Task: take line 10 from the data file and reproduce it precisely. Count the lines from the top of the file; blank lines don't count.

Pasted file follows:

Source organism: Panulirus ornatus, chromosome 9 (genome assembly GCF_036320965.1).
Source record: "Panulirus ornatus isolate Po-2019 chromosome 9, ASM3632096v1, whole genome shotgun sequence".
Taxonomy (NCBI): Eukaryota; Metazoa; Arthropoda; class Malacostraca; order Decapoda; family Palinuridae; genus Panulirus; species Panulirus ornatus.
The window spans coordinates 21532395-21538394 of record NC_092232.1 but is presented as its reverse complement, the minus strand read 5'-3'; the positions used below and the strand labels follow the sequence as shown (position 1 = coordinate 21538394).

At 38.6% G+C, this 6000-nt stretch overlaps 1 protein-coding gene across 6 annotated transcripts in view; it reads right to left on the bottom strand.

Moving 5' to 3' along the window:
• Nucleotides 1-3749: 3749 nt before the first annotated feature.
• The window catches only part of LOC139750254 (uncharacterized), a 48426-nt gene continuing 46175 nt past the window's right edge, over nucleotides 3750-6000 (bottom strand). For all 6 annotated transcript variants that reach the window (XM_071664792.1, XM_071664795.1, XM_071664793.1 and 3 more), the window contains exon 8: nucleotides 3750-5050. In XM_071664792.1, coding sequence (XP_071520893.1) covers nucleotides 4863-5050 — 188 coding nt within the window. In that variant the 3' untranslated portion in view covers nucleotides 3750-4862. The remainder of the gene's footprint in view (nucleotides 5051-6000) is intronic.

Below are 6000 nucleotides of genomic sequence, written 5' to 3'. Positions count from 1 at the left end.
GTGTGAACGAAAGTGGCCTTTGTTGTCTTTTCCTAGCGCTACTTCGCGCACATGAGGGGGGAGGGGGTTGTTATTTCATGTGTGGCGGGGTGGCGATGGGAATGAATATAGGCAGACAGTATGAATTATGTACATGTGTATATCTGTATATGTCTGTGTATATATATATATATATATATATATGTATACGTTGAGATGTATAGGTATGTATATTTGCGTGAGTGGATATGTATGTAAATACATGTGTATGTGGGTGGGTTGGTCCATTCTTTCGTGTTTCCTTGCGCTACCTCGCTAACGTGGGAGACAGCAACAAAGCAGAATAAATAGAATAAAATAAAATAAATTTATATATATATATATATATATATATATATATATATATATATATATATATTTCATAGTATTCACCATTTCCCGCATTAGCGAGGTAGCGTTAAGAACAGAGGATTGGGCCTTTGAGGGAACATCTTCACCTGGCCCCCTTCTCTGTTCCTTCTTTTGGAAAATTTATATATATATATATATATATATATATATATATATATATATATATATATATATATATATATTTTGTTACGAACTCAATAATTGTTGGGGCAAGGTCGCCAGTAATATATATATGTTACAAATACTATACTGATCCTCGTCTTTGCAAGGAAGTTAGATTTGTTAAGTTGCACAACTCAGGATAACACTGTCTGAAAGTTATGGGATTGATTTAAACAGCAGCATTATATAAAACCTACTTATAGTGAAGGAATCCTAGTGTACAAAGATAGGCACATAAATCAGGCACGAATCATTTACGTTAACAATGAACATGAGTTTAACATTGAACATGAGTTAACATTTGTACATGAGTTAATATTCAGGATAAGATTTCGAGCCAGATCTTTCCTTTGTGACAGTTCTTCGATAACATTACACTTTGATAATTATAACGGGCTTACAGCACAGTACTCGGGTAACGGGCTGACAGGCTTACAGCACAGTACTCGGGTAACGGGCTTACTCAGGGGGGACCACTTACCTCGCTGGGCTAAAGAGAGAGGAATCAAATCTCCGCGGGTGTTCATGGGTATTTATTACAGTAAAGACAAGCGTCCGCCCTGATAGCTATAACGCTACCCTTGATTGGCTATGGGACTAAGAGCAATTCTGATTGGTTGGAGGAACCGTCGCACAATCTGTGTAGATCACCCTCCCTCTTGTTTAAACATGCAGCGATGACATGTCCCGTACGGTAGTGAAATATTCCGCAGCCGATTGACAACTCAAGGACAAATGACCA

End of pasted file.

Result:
GTGTGAACGAAAGTGGCCTTTGTTGTCTTTTCCTAGCGCTACTTCGCGCACATGAGGGGGGAGGGGGTTGTTATTTCATGTGTGGCGGGGTGGCGATGGGAATGAATATAGGCAGACAGTATGAATTATGTACATGTGTATATCTGTATATGTCTGTGTATATATATATATATATATATATATGTATACGTTGAGATGTATAGGTATGTATATTTGCGTGAGTGGATATGTATGTAAATACATGTGTATGTGGGTGGGTTGGTCCATTCTTTCGTGTTTCCTTGCGCTACCTCGCTAACGTGGGAGACAGCAACAAAGCAGAATAAATAGAATAAAATAAAATAAATTTATATATATATATATATATATATATATATATATATATATATATATATATTTCATAGTATTCACCATTTCCCGCATTAGCGAGGTAGCGTTAAGAACAGAGGATTGGGCCTTTGAGGGAACATCTTCACCTGGCCCCCTTCTCTGTTCCTTCTTTTGGAAAATTTATATATATATATATATATATATATATATATATATATATATATATATATATATATATATATTTTGTTACGAACTCAATAATTGTTGGGGCAAGGTCGCCAGTAATATATATATGTTACAAATACTATACTGATCCTCGTCTTTGCAAGGAAGTTAGATTTGTTAAGTTGCACAACTCAGGATAACACTGTCTGAAAGTTATGGGATTGATTTAAACAGCAGCATTATATAAAACCTACTTATAGTGAAGGAATCCTAGTGTACAAAGATAGGCACATAAATCAGGCACGAATCATTTACGTTAACAATGAACATGAGTTTAACATTGAACATGAGTTAACATTTGTACATGAGTTAATATTCAGGATAAGATTTCGAGCCAGATCTTTCCTTTGTGACAGTTCTTCGATAACATTACACTTTGATAATTATAACGGGCTTACAGCACAGTACTCGGGTAACGGGCTGACAGGCTTACAGCACAGTACTCGGGTAACGGGCTTACTCAGGGGGGACCACTTACCTCGCTGGGCTAAAGAGAGAGGAATCAAATCTCCGCGGGTGTTCATGGGTATTTATTACAGTAAAGACAAGCGTCCGCCCTGATAGCTATAACGCTACCCTTGATTGGCTATGGGACTAAGAGCAATTCTGATTGGTTGGAGGAACCGTCGCACAATCTGTGTAGATCACCCTCCCTCTTGTTTAAACATGCAGCGATGACATGTCCCGTACGGTAGTGAAATATTCCGCAGCCGATTGACAACTCAAGGACAAATGACCA